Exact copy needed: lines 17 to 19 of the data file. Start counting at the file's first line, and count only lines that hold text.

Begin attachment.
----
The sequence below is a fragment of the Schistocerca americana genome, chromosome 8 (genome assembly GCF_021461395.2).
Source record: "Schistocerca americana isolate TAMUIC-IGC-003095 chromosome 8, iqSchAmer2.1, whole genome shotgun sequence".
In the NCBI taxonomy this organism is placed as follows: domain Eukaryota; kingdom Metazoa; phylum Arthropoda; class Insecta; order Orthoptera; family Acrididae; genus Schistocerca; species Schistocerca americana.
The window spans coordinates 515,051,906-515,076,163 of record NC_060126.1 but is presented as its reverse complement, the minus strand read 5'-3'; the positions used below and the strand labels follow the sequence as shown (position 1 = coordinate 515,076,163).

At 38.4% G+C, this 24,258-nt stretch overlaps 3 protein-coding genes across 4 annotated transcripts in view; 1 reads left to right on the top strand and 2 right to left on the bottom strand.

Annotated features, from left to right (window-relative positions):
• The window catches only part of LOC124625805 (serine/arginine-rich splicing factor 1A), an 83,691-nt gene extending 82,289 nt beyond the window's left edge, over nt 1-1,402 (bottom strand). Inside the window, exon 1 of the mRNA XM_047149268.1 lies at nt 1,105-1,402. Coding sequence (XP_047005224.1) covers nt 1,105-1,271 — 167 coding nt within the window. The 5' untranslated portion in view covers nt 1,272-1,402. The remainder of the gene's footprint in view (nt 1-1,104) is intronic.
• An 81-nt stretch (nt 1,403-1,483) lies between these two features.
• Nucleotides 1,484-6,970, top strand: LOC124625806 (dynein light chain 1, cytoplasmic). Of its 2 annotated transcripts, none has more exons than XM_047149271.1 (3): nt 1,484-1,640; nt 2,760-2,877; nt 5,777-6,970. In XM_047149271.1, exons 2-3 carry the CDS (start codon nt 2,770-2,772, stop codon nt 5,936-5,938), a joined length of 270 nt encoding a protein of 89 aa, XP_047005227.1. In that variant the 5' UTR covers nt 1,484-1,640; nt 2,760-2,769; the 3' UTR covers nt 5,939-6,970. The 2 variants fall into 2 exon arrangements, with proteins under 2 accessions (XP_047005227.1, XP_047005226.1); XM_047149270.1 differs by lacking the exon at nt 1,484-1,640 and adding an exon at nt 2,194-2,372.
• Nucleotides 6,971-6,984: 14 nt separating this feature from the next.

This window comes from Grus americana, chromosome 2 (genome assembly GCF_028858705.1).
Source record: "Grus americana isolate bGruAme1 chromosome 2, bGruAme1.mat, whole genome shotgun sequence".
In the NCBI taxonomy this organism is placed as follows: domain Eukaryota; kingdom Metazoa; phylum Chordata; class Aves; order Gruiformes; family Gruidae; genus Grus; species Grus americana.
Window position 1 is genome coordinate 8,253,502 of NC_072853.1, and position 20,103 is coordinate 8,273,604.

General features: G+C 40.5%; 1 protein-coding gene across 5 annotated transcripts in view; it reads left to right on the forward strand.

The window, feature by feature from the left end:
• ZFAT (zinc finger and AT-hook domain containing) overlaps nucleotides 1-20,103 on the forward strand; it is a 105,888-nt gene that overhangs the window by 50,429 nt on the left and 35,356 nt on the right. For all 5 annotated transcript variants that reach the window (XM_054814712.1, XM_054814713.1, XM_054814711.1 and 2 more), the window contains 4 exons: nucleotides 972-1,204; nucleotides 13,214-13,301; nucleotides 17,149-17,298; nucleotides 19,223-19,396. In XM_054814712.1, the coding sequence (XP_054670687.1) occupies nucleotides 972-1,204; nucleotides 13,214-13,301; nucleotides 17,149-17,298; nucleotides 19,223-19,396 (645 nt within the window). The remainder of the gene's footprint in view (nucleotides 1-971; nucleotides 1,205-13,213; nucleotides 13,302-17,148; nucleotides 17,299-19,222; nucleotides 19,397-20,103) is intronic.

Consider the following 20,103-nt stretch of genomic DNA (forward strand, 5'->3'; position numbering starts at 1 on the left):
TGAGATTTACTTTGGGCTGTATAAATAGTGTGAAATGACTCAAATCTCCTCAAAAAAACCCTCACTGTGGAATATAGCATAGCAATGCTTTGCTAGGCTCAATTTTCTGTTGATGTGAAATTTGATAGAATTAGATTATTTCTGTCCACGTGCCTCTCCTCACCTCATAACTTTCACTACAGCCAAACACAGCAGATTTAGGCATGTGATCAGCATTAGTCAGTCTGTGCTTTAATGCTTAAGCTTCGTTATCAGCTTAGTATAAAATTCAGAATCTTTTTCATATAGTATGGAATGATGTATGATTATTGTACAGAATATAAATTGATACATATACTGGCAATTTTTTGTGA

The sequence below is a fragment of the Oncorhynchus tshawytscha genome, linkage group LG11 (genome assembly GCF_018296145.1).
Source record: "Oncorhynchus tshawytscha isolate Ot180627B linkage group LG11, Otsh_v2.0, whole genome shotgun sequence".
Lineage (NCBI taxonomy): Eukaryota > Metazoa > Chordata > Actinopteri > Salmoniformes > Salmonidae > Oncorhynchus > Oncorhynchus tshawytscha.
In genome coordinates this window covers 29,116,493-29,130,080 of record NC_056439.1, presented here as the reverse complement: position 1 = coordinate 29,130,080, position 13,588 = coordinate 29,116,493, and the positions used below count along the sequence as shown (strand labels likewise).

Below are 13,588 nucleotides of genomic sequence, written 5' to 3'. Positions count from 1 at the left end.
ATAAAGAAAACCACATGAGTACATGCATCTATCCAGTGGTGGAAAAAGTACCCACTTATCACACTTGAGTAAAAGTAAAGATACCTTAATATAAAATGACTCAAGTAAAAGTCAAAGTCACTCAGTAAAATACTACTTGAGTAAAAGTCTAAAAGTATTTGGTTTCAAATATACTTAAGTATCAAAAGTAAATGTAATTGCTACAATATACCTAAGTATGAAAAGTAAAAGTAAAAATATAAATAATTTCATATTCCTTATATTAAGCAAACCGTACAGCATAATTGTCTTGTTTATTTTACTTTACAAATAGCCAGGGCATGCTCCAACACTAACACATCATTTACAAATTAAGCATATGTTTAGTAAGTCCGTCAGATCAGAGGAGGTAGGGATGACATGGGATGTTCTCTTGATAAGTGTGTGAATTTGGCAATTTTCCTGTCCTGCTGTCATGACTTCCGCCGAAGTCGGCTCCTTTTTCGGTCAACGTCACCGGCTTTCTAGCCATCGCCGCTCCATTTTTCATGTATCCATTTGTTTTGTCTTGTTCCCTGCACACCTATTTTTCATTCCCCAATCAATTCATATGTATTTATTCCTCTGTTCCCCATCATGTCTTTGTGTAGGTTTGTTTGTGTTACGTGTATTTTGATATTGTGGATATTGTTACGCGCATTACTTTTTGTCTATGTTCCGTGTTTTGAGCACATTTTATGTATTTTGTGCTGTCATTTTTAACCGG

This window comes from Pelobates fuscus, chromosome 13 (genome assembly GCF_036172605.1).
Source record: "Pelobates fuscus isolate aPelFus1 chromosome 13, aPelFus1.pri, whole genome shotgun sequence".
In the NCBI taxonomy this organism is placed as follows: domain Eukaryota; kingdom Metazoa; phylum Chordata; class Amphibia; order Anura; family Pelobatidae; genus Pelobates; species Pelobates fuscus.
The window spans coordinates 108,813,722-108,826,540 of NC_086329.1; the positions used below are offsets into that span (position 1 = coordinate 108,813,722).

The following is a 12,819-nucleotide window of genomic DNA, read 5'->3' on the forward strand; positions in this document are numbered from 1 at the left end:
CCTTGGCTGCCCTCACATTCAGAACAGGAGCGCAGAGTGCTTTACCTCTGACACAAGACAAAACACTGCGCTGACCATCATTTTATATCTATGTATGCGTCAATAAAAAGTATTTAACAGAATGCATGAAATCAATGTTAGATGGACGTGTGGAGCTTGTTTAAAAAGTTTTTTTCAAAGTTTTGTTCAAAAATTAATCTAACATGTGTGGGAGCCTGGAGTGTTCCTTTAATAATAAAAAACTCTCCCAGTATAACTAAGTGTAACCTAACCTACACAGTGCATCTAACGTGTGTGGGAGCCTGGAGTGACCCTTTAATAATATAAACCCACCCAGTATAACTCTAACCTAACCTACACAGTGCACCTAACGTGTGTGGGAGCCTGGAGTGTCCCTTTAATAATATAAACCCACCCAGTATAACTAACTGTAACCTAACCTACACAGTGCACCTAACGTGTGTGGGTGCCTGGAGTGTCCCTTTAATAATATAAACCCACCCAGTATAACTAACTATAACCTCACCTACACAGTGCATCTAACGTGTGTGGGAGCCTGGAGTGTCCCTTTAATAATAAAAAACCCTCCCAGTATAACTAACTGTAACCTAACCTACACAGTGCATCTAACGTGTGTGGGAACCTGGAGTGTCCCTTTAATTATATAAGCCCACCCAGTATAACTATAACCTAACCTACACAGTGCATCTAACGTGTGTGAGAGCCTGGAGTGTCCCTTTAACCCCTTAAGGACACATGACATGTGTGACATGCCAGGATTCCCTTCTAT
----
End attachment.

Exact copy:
• ZFAT (zinc finger and AT-hook domain containing) overlaps nucleotides 1-20,103 on the forward strand; it is a 105,888-nt gene that overhangs the window by 50,429 nt on the left and 35,356 nt on the right. For all 5 annotated transcript variants that reach the window (XM_054814712.1, XM_054814713.1, XM_054814711.1 and 2 more), the window contains 4 exons: nucleotides 972-1,204; nucleotides 13,214-13,301; nucleotides 17,149-17,298; nucleotides 19,223-19,396. In XM_054814712.1, the coding sequence (XP_054670687.1) occupies nucleotides 972-1,204; nucleotides 13,214-13,301; nucleotides 17,149-17,298; nucleotides 19,223-19,396 (645 nt within the window). The remainder of the gene's footprint in view (nucleotides 1-971; nucleotides 1,205-13,213; nucleotides 13,302-17,148; nucleotides 17,299-19,222; nucleotides 19,397-20,103) is intronic.

Consider the following 20,103-nt stretch of genomic DNA (forward strand, 5'->3'; position numbering starts at 1 on the left):
TGAGATTTACTTTGGGCTGTATAAATAGTGTGAAATGACTCAAATCTCCTCAAAAAAACCCTCACTGTGGAATATAGCATAGCAATGCTTTGCTAGGCTCAATTTTCTGTTGATGTGAAATTTGATAGAATTAGATTATTTCTGTCCACGTGCCTCTCCTCACCTCATAACTTTCACTACAGCCAAACACAGCAGATTTAGGCATGTGATCAGCATTAGTCAGTCTGTGCTTTAATGCTTAAGCTTCGTTATCAGCTTAGTATAAAATTCAGAATCTTTTTCATATAGTATGGAATGATGTATGATTATTGTACAGAATATAAATTGATACATATACTGGCAATTTTTTGTGA